THE MOLE

Value for money

At this time of year Formula 1 people are spending a lot of time on aeroplanes, going backwards and forwards from Europe to the Middle East, Asia and Australia. The Mole and the Penelopes have seen all the latest movies, although, according to Penelope (Roedean) all "the good bits" have been cut out of the films to protect innocent minors.

The biggest problem for professional travellers is that normal people have no idea how to travel. They wander aimlessly in corridors, lose their tickets and forget to fill in the necessary forms. They try to board aeroplanes with the kind of hand luggage that GIs landing in Normandy took with them on D Day. And they do not think of other travellers when they push back their seats at the first available opportunity and leave them there.

The Mole long ago developed his own training course for dealing with such people which involves the use of a large newspaper which one opens and closes above their heads, leaving the overhead lights on all night and having biros which one can click in and out annoyingly for hours on end. The Mole is an expert at dropping things from the overhead lockers and, for the really annoying fellow traveller, he has developed a wonderful and unexpected jolt when they are sipping tomato juice or a Bloody Mary.

However, in recent times The Mole has developed the best revenge of all and he travels at the front of the aeroplane where one meets anyone who is anyone in F1 and one can observe them all worrying about how to cut costs in the sport as they sip their champagne.

"You might as well use the money," they argue. "Otherwise you have to hand it over to the taxman as corporation tax."

A good point.

The Mole long ago discovered that it is a great deal easier to spend government money than to spend one's own earnings on air fares, particularly when it comes to long-haul travel.

Spending other people's money is one of the great joys of a life in motor racing and the top men are experts at it. Max Mosley loves to cite cost-cutting when changing the rules and it really does not matter if that means the automobile manufacturers have to spend more money. If anything, increasing their budgets is a good way to get rid of such pesky people. And Bernie Ecclestone loves nothing better than a government that wants a Grand Prix to boost tourism and create the right image for a region because it allows him to play one country against another and take home more money. The Mole has long been worried about the pressure that exists on racing circuits with constant and Draconion price rises.

"How can they hope to fight Bernie if they will not work together," said Penelope (Roedean) as they sat in the Melba Brasserie, looking out across the Yarra at the back end of Flinders Street Station, which is not nearly as pretty as the front end.

"His game has always been to divide and conquer," said The Mole, "and they are always divided because they are in competition with one another and cannot trust one another to work together."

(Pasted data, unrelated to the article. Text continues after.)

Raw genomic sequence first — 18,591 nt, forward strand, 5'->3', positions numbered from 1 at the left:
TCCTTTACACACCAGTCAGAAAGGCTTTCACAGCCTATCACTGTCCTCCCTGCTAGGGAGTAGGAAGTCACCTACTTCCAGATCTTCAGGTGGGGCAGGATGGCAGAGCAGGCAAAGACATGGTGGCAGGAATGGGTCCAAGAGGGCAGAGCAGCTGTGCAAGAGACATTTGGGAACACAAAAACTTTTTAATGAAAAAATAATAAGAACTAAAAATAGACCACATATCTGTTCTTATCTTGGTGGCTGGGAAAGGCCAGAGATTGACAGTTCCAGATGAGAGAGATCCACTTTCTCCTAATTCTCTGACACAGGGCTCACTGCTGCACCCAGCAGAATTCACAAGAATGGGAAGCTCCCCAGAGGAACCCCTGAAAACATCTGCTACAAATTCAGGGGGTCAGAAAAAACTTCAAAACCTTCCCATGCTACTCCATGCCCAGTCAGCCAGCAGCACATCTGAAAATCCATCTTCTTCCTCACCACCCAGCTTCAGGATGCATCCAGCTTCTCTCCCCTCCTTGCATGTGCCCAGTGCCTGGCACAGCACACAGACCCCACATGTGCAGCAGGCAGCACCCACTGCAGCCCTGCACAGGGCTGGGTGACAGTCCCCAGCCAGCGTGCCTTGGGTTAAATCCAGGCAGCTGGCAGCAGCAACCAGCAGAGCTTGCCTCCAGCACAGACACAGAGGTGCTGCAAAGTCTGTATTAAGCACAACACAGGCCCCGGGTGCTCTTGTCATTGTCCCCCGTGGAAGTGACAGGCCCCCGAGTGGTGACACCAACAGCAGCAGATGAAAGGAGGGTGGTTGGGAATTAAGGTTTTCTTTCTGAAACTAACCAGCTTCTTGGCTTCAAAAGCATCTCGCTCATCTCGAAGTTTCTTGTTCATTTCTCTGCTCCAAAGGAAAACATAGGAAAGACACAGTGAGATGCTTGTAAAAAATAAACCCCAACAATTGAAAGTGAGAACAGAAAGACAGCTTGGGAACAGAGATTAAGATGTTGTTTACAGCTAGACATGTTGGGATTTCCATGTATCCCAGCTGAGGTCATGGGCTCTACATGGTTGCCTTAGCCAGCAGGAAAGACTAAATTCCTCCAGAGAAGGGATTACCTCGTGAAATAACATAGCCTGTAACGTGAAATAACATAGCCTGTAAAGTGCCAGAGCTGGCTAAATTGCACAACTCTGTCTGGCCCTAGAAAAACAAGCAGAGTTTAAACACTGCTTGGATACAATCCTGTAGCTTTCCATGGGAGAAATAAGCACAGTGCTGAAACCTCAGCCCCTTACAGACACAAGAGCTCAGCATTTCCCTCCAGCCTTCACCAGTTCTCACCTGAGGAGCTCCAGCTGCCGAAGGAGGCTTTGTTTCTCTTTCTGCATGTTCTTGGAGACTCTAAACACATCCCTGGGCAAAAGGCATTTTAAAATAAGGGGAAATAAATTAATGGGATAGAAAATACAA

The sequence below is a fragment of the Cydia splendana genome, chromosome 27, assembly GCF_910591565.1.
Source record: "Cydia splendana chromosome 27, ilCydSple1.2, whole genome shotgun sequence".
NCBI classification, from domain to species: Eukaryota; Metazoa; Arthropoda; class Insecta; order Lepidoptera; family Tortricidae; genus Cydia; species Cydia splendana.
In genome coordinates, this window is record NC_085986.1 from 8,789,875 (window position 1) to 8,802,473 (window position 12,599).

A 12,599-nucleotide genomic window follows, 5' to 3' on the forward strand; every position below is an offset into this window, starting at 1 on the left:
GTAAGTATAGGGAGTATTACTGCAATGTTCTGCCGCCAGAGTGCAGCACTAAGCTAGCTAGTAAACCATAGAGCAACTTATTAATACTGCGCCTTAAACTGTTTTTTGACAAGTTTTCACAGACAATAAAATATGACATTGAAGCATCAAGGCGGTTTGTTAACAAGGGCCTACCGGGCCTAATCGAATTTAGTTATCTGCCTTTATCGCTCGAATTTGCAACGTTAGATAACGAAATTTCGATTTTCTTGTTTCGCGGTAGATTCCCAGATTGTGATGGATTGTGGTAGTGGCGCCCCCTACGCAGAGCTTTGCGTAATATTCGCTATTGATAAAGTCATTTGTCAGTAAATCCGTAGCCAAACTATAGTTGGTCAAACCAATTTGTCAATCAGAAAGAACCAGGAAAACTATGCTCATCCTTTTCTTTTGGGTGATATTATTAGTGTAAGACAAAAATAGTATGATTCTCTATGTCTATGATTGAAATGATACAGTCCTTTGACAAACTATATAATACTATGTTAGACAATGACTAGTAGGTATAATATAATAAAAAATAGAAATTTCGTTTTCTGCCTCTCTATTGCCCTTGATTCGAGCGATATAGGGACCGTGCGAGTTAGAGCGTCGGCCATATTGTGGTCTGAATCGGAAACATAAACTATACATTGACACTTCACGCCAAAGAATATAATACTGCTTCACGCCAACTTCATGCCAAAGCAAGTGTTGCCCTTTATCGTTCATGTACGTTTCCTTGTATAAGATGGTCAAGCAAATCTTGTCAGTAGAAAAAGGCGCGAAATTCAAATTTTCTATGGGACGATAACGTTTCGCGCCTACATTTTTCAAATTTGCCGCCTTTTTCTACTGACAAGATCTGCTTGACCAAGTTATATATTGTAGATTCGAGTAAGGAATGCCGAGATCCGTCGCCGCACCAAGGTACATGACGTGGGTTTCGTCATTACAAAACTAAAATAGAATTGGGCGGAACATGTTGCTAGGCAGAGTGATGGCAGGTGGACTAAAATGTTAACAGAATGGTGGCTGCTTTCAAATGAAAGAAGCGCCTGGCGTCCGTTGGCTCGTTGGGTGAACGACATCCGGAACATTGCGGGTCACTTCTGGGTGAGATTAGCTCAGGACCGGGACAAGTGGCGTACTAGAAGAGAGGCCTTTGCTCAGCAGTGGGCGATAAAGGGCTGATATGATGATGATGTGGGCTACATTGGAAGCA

"Well, he cannot squeeze much more out of them," said Penelope, rather seriously.

The Mole laughed.

"Bernard Ecclestone is not a squeezer," he said. "He's a mangle. He loves nothing better than the public sector. It's so much easier to squeeze money from people when it's not their money. Public money is easily spent."

The Mole was perusing the wine list as he spoke.

"And, when you look at what Melbourne spent on the Commonwealth Games, you can see his argument," he went on. "Here in Melbourne they have just spent a huge amount of cash so that Australia could win all the gold medals. It does not seem to care that they beat Guernsey, the Isle of Man and the Turks and Caicos Islands. A gold medal is a gold medal and that's always good for national pride. There is always someone who will complain but such events makes them feel good about themselves.

"The thing is that Bernie is only getting $15m a year for the Grand Prix and that is not enough."

Penelope wrinkled her nose, as pretty girls do.

"Yes, but how can he get more?" she said.

"The next plan is to try and make each Grand Prix more of an event," said The Mole. "When a race comes to a city each and every year, the locals tend not to make much of a fuss. Bernie recently watched the fireworks at the end of the Commonwealth Games and concluded that every city should treat F1 in the same way. F1 should be more of a party."

"And how do you do that?" Penelope asked.

"Well," said The Mole. "You find 60 venues around the world that want a big event. It's actually not that hard to do. Then you ask them each for $50m for a big event once every three years. They do their number-crunching and realise that compared to other big events that is a pretty cheap deal and they sign up. Do the sums. Sixty venues multiplied by $50m. That is $3bn over three years."

"Yes," said Penelope.

"Compare that to 18 countries paying $15m a year, multiplied by three."

Penelope was doing the numbers in her head.

"That's $270m a year multiplied by three. Equals."

She never did finish the sentence.

The Mole smiled.

"Yes, it is more than three times the money over the same period," he said. "Impressive."

"Do you think they will pay that for one race every three years," she asked, rather breathlessly.

The Mole shrugged.

"If there are enough cities bidding against one another, they will pay whatever is necessary," he said.

"But there are paying three times as much for the same thing," said Penelope.

"Mm-hm," said The Mole. "But that won't stop him trying. Something is worth what someone will pay."

March 29 2006

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